Mass Case


A. The actual situation

One of the cases that has raised public doubts about the procedural fairness and consistency with fundamental rights is that of the Movement for Spiritual Integration in the Absolute (MISA) [26] . MISA leader Gregorian Bivolaru and other of his disciples have been pursued, arrested and beaten by security forces since the 1970s. It is not excluded, according to the information published in the press, that the pursuit of the MISA leader continued after 1989. To this is added the reluctance of the public regarding yoga techniques, especially in the ’90s, due to the lack of a fair education.

The largest official action against MISA took place in March 2004 – Operation CHRIST. On March 18, 2004, several hundred police officers, gendarmes, and prosecutors forcibly broke into several personal property owned by yoga students, locations where dozens of yoga practitioners lived together following their spiritual practice according to the ashram model .of India. The immersion was broadcast by several television stations and an entire country could see on television screens the forcing of the doors of law enforcement agencies, forcible treatment of people found in buildings (including some foreign nationals) – under the threat of weapons, were summoned to lie on the floor, face down and hands behind the neck; they were not allowed to dress; they were not asked for permission to take pictures. In one case, it appears that there was no search warrant. Dozens of people were taken to police vans and taken to the Prosecutor’s Office, where statements were taken from them. They were not allowed to contact lawyers, on the grounds that they were heard as witnesses, and Romanian legislation provides for the possibility of providing defense only for the parties, not for witnesses [27] .

According to the content of the search warrants, they had to look at ” computer data, user data and information traffic” . However, those searched complained that huge amounts of personal property had been seized [28] , some of which were not mentioned in the search reports and most of them had nothing to do with the reasons mentioned in the warrants; 2 years later, only a third of them were returned to the owners. One of the evidences, the diary of a witness – yoga practitioner, was distributed to the press and made public, although the authorities assure that they kept the confidentiality.

The prosecutor is currently investigating organized crime and human trafficking cases against some members of MISA. Officially, it was noted that, under the cover of introductory courses in yoga practices, the researchers recruited, manipulated and exploited in personal interest the participants – including many minors, whose mental development was endangered [29] . From the contradictory data published in the press, the victims are only 8 people. Some of those investigated were sent to trial. Totally unusual thing in Romania, the whole indictment was posted publicly by the criminal investigation body [30], which in addition to violating the rights to a fair trial and protecting the privacy of those investigated, can be seen as another element of manipulation of public opinion.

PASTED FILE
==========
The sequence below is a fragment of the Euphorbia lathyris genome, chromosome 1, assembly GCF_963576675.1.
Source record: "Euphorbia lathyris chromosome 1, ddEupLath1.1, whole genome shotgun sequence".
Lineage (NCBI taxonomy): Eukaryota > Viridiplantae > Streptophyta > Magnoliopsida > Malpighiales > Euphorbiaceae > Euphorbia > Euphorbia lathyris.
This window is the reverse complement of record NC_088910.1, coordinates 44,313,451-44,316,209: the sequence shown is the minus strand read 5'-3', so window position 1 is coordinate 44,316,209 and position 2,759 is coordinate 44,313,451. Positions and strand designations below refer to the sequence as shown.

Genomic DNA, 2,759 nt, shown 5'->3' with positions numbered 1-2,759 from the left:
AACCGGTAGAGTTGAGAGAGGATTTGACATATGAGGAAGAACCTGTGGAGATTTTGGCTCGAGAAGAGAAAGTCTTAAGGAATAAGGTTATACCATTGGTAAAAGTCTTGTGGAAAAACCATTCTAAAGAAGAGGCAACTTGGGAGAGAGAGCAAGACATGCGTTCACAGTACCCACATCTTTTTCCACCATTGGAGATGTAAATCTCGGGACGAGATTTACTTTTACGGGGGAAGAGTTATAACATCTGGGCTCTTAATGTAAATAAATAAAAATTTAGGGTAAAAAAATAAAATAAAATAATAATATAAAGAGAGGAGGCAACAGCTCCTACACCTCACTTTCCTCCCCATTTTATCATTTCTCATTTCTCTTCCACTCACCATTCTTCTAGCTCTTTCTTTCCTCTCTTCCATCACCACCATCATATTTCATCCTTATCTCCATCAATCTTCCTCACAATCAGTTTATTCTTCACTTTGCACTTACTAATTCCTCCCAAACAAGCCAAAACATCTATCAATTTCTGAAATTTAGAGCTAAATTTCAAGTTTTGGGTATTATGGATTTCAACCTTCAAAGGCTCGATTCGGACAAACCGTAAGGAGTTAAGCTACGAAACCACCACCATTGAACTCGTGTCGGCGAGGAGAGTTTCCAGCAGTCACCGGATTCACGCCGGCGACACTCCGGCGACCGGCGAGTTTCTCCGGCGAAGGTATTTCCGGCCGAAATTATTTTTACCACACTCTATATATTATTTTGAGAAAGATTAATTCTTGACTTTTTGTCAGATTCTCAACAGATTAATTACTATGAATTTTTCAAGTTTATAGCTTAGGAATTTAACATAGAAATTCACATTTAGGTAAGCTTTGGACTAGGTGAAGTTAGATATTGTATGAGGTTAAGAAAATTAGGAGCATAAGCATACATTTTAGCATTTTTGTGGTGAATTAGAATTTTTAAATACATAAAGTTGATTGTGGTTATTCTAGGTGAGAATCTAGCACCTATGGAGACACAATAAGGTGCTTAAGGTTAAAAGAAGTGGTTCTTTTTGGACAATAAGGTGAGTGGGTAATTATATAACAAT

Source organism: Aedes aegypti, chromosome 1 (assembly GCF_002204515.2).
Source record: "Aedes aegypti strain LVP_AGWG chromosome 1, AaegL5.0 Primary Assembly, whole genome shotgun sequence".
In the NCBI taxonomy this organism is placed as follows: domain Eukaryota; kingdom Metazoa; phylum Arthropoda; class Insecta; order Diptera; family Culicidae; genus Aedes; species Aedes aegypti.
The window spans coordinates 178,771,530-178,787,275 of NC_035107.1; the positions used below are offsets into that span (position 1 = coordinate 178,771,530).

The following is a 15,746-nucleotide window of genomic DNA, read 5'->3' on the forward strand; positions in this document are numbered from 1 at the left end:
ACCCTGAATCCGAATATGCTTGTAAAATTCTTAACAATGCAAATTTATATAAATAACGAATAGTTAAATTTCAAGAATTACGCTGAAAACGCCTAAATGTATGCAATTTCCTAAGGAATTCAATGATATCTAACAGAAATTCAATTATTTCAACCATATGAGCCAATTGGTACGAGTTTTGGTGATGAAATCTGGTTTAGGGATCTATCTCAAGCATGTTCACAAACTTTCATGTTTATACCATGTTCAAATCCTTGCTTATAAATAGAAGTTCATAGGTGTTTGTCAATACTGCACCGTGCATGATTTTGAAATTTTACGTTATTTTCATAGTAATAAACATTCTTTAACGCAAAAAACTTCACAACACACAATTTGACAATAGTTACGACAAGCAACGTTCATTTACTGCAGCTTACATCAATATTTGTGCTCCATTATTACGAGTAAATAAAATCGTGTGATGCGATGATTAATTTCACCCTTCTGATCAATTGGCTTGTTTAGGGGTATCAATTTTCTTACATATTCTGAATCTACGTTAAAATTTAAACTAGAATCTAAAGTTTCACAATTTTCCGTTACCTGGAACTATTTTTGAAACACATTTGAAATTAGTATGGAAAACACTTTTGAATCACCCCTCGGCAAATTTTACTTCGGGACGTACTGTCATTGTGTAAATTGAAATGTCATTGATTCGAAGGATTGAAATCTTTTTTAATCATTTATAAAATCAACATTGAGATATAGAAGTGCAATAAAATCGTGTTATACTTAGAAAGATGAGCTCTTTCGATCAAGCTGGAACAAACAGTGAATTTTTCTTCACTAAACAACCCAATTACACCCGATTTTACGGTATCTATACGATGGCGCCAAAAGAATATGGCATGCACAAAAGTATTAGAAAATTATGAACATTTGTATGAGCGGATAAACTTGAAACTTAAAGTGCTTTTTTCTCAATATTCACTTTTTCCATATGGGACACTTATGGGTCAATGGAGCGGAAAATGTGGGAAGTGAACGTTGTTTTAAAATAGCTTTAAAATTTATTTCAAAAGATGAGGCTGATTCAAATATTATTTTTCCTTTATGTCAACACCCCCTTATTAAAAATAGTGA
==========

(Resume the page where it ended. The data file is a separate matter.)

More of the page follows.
B. Situation of MISA files

Despite all the internal investigations of the SCM [31] or the judicial investigations carried out as a result of the complaints addressed, the alleged negative aspects of the conduct of the investigation have not been clarified. Of the 55 criminal complaints filed in May 2004, only 9 were detained for settlement in the Prosecutor’s Office and those for a single offense. The rest received a non-prosecution solution, without the victims being heard, currently this solution is being challenged in the supreme court.

In parallel, on the name of Gregorian Bivolaru – who went to Sweden – two arrest warrants were issued, one for the crime of sexual intercourse with a minor and another for human trafficking. These were the basis for the Romanian state to formulate a request for his extradition. However, the Stockholm Supreme Court concluded that due to the violation of the presumption of innocence, the involvement of politicians [32] and the media in this case (it is even explicitly mentioned that the authorities deliberately turned public opinion against the defendant), justice in Romania cannot ensure a fair trial for the citizen whose extradition was requested, which is why the request of the Romanian state was refused [33]. After another two months, the Swedish government agreed to grant Bivolaru refugee status for political reasons.

C. Possible rights violated

Questions have been raised about the conduct of searches, hearings and investigations into possible violations of several internal provisions (unlawful deprivation of liberty; threat; unjust repression; home invasion; destruction; abuse of office). human rights, abuse of office by restricting rights, attempting to determine false testimony; illegal arrest and abusive investigation; abusive conduct) and international (prohibition of torture; right to liberty; right to a fair trial; right to respect for private and family life freedom of thought, conscience and religion, freedom of expression, freedom of assembly and association, prohibition of discrimination, protection of the right to property).

The inefficiency of the internal investigations on the alleged abuses is all the more serious as Bivolaru obtained asylum and then refugee status in a foreign country. From this point of view, the competence or good faith of the Romanian bodies is seriously questioned.